Re: Managing Engineers (long)

Subject: Re: Managing Engineers (long)
From: mpriestl -at- ca -dot- ibm -dot- com
To: "TECHWR-L" <techwr-l -at- lists -dot- raycomm -dot- com>
Date: Mon, 27 Nov 2000 15:00:33 -0500

Andrew Plato:
>As a ***TECHNICAL*** communicator, ignoring the technical details makes a
>writer less capable. It diminishes a writer's capability to effectively
>communicate with an audience.

Since my audience couldn't care less what language the application is
programmed in, how does my lack of Java programming skill affect my ability
to communicate with them?

>In my opinion there are three aspects to a decent writer (in order of
>importance):
>
>1) Command of the subject matter.
>2) Command of the reader's needs.
>3) Command of language.
>
>If a writer is missing any of these parts, he/she is lacking and not
capable of
>communicating effectively.
>
>Basically, Michael, your assertion is that #1 isn't important. You can
slip by
>with #2 and #3.

No, my assertion is that if I don't need to write about it, it's not my
subject matter. The language the application is programmed in is not the
language it should be documented in. You should understand the *subject
matter*,yes, but the subject matter of a FrameMaker manual is not how to
develop cross-platform C/C++ applications, even though that's what the
developers of FrameMaker did. You seem to think that a FrameMaker expert
could write a decent FrameMaker manual, yet simultaneously maintain that a
writer should understand as much about the application as the people who
developed it. How many FrameMaker users out there could develop an app like
FrameMaker? And yet many of them could certainly write a good FrameMaker
manual.

Your assertion appears to be that a manual, whether aimed at mortgage
brokers or FrameMaker users or compiler users, should include information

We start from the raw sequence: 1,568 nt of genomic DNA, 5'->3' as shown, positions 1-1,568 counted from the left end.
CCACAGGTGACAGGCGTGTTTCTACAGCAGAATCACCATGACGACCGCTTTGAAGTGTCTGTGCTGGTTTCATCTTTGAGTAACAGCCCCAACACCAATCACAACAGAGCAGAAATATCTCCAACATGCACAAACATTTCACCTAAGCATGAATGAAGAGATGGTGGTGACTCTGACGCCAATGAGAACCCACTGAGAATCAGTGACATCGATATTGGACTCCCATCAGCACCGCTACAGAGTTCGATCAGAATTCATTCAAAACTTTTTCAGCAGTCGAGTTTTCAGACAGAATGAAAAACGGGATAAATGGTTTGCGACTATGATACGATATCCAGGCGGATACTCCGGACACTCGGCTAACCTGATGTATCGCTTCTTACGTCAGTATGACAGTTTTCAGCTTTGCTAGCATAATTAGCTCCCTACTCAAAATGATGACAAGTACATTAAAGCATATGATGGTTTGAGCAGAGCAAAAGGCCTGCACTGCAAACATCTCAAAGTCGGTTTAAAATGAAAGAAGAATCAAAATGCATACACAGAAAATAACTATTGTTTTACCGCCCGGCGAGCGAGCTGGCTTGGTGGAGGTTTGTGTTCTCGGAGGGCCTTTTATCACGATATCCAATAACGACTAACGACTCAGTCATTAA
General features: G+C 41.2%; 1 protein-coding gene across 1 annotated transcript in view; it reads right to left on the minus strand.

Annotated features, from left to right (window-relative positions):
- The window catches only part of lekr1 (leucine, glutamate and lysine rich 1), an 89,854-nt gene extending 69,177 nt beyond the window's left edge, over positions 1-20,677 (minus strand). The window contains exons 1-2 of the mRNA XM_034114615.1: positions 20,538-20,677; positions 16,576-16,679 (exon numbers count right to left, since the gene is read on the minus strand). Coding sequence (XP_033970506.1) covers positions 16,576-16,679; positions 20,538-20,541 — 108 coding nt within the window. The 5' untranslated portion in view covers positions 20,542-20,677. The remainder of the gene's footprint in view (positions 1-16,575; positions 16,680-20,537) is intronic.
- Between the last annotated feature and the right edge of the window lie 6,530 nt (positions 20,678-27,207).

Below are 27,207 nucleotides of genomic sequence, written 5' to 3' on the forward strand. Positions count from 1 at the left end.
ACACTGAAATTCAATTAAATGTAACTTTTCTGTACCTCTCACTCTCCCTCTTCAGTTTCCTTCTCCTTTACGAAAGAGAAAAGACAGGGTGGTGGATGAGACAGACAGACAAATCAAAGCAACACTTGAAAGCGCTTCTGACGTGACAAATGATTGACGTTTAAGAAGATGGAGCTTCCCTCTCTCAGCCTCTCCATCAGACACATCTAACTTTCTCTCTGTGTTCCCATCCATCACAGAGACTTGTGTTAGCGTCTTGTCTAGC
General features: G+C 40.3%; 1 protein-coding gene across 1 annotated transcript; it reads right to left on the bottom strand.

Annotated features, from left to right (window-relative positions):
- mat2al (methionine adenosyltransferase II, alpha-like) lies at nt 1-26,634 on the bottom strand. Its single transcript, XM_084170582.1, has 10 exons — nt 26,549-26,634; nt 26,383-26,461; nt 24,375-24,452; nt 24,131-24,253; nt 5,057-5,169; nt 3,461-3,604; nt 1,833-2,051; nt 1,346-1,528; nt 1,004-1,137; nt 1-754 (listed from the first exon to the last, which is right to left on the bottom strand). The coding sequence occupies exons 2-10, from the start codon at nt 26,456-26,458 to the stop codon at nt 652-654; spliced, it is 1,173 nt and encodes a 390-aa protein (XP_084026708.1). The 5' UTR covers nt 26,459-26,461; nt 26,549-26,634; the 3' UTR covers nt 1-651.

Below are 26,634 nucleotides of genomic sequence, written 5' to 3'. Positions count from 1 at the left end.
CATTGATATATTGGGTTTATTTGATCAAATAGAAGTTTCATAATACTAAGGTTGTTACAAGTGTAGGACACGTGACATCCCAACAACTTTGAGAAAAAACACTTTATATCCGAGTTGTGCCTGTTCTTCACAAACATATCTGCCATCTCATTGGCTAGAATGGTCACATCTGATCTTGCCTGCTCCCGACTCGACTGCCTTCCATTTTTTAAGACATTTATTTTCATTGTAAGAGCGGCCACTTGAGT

about how the product was developed, including the language of the
application (C++, Java, assembler, etc.), what distributed architecture it
uses (CORBA, EJB, etc.), what string functions the developer uses for field
validation, what transaction security measures are called (byte code
please) when dealing with third-party interfaces, and so on.

What have you just written? It's not a user guide, that's for sure. Why
would anyone pay you to write that book? Who reads it, apart from your
developers, assuming they're narcissistic enough to bother?

Do you understand what I mean by subject matter now? Do you understand why
I have a problem with your use of the phrase?

>Yes. You can. Many tech writers have merely a command of language and a
weak
>command of the reader's needs. However, I assert that these are less
qualified
>writers that those that can handle all three.
>
>There is no excuse for ignorance.

Give me a break. The ability to develop an app differs from the ability to
use or understand it. There are perfectly good excuses for ignorance, like:
"That knowledge is totally irrelevant to doing my job". How's your command
of sanskrit? What's your excuse for your ignorance? For extra credit, what
was Socrates's excuse for his ignorance?

>I also assert that the preponderance of these types of writers are why so
many
>engineers roll their eyes and sigh when they have to work with a technical
>writer. They are sick and tired of people who defend their ignorance as if
it
>were a recognized skill.

You're polarizing the issue. If a writer is documenting for a technical
audience, they should absolutely have that technical knowledge (as I have).
If a writer is documenting for a non-technical audience, then that
technical knowledge is irrelevant. If the programmers insist on technical
knowledge in their writers even when it isn't relevant, then they are being
tech snobs, and boors to boot.

I'm curious - can you tell me what kind of software you are currently
documenting? It might help me understand why you continue to conflate your
user's subject matter and your programmer's subject matter.

>Andrew Plato

Speaking on my own behalf,
Michael Priestley
IBM Toronto Lab



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